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I retrieve a unix timestamp from a web service in a Python program. This timestamp is in a USA timezone. In order to insert it in a MySQL database with other objects, localized in France, I would like to convert this timestamp to the French timezone.

I could do it with mathematical functions, but there is the issue of daylight savings time. I would prefer to use Python time and date specific functions which should deal with these concepts.

Do you have a hint, I am lost in the Python documentation?

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what does zero correspond to ? 00:00:00 1st January 1970 PST or 01:00:00 1st January 1970 PST ? – Andre Holzner Jul 15 '11 at 12:56
Good question, I am crashing my head against the wall for 3 hours... In fact it seams that it is not PST but PDT. I have an extra-hour (which lead me to -7h instead of - 8H) but in France we are UTC+2H in summer and +1H in winter. I cannot figure it out with mathematical functions. I would probably require pytz – iwalktheline Jul 15 '11 at 14:22
My question was not accurate, I missed the problem origin. I open another thread – iwalktheline Jul 15 '11 at 14:45
up vote 4 down vote accepted

I had a similar problem in the past when the timestamps of the files we downloaded from a service provider had timestamps corresponding to the PST time zone. The following helped me do to the conversion:

import pytz, datetime, time
import os

originalTimeStamp = os.stat("/tmp/file-from-us-west-coast").st_mtime

# prints e.g. 2010-03-31 13:01:18
print "original:",datetime.datetime.fromtimestamp(originalTimeStamp)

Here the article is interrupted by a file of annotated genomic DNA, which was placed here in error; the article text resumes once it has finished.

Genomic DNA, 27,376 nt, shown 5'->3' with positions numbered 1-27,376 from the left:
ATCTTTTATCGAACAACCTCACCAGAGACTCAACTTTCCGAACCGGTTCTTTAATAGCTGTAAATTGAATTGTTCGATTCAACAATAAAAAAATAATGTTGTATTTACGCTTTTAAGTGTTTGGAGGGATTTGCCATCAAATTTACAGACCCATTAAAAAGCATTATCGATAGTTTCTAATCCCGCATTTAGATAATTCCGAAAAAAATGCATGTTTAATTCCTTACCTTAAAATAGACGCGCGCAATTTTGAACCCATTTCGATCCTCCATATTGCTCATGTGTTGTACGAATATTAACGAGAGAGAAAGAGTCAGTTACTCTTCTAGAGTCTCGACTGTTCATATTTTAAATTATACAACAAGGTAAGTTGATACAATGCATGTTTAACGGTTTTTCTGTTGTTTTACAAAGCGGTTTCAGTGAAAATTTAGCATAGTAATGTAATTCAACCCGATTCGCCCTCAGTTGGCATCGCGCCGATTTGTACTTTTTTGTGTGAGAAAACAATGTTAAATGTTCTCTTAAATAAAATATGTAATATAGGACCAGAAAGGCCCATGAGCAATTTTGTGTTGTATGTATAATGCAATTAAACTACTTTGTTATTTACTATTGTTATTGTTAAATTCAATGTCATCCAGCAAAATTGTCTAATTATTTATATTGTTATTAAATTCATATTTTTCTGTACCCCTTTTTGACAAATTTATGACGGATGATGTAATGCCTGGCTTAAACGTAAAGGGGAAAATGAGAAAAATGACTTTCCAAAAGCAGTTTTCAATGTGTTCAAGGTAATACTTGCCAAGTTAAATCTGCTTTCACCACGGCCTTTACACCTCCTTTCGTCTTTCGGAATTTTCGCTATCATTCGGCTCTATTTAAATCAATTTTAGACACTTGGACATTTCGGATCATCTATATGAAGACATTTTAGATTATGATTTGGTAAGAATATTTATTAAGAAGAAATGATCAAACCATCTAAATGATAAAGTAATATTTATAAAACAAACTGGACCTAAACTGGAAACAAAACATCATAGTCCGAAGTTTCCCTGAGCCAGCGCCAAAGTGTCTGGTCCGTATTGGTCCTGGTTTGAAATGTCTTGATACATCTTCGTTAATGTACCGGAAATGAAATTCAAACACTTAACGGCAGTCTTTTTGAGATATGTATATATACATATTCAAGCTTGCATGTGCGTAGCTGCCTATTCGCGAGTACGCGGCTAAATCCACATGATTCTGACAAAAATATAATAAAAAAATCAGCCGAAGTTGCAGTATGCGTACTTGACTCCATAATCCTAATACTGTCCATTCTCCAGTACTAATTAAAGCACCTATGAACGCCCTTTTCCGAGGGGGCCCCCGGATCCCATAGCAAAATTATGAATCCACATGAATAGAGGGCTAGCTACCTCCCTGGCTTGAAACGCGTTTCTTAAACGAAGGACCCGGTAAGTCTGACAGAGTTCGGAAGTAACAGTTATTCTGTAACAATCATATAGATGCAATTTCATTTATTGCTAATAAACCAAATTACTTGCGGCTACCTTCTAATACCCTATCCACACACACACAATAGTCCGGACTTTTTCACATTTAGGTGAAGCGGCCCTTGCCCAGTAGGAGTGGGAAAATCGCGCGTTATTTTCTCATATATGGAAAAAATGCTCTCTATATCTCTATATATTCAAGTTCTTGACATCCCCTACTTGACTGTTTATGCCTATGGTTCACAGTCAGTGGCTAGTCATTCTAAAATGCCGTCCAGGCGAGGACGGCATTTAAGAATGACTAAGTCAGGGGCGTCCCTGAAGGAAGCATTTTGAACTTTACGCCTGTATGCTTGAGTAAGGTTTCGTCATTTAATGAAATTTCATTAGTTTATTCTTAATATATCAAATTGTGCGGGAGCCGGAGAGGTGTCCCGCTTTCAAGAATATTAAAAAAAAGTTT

# re-interpret 
originalTimeZone = "America/Los_Angeles"
targetTimeZone   = "Europe/Paris"

newTimeStamp = pytz.timezone(originalTimeZone).localize(datetime.datetime.fromtimestamp(originalTimeStamp)).astimezone(pytz.timezone(targetTimeZone))

# prints e.g. 2010-03-31 22:01:18+02:00
print "new:     ",newTimeStamp

# convert back to seconds since epoch
newTimeStamp = time.mktime(newTimeStamp.timetuple())

# print time difference in hours
print (newTimeStamp - originalTimeStamp) / 3600.0
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Even if my question was badly explained (I didn't find the exact problem yet), you solved it :) – iwalktheline Jul 15 '11 at 15:33
if you can test arbitrary dates, as an ultimate test I'd suggest to test what happens with 3rd November 2011. Europe will have winter time while the U.S. still has daylight saving time (see e.g. worldtimezone.com/daylight.html ) – Andre Holzner Jul 15 '11 at 16:05

If it's really a unix timestamp, then it's UTC based. Just interpret it correctly for your use case. Apply the timezone translation only when you have to print this date as text.

If you're storing it as timestamp on your side too, keep it exactly as it is.

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It's not a "unix timestamp" but the number of seconds elapsed from January 1, 1970 based on the ouest pacific timezone. It's ugly, I know, but it's Facebook API. I can't keep it as it is because I have other objects based on real "unix timestamp" : UTC – iwalktheline Jul 15 '11 at 12:35
If you know it's pacific time and not changing, you can just add the 8 hours to make it UTC and use as a unix timestamp. – viraptor Jul 15 '11 at 12:50
In fact Facebook api doesn't take into account that France is GMT+2 in summer and GMT+1 in spring. All is stored in DB as the filled date but on the Pacific Standard Timezone. For example I create an event 2011-07-15 23:00 on facebook site. It is stored as 2011-07-15 23:00-0000 (PST). All the problem comes from here. pytz solved the problem – iwalktheline Jul 15 '11 at 15:53

pytz might help you out here. Like viraptor said, ideally you'd store all your datetimes as unix UTC timestamps, and only localize the time when you print it out.

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